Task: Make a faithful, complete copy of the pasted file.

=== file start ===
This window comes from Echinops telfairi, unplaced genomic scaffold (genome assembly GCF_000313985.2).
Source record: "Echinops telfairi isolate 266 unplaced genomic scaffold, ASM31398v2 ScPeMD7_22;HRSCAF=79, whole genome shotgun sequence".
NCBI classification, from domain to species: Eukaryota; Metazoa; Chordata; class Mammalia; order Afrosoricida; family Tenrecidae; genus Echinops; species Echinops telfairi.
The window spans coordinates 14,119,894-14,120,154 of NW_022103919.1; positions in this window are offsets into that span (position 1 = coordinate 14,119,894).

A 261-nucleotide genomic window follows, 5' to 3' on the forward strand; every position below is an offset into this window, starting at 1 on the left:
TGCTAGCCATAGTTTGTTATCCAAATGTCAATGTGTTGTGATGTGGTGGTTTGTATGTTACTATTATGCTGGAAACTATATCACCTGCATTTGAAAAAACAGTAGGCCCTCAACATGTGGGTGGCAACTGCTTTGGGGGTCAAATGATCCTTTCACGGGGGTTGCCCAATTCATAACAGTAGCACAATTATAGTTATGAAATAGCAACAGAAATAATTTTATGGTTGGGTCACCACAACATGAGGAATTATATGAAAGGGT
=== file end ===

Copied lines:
This window comes from Echinops telfairi, unplaced genomic scaffold (genome assembly GCF_000313985.2).
Source record: "Echinops telfairi isolate 266 unplaced genomic scaffold, ASM31398v2 ScPeMD7_22;HRSCAF=79, whole genome shotgun sequence".
NCBI classification, from domain to species: Eukaryota; Metazoa; Chordata; class Mammalia; order Afrosoricida; family Tenrecidae; genus Echinops; species Echinops telfairi.
The window spans coordinates 14,119,894-14,120,154 of NW_022103919.1; positions in this window are offsets into that span (position 1 = coordinate 14,119,894).

A 261-nucleotide genomic window follows, 5' to 3' on the forward strand; every position below is an offset into this window, starting at 1 on the left:
TGCTAGCCATAGTTTGTTATCCAAATGTCAATGTGTTGTGATGTGGTGGTTTGTATGTTACTATTATGCTGGAAACTATATCACCTGCATTTGAAAAAACAGTAGGCCCTCAACATGTGGGTGGCAACTGCTTTGGGGGTCAAATGATCCTTTCACGGGGGTTGCCCAATTCATAACAGTAGCACAATTATAGTTATGAAATAGCAACAGAAATAATTTTATGGTTGGGTCACCACAACATGAGGAATTATATGAAAGGGT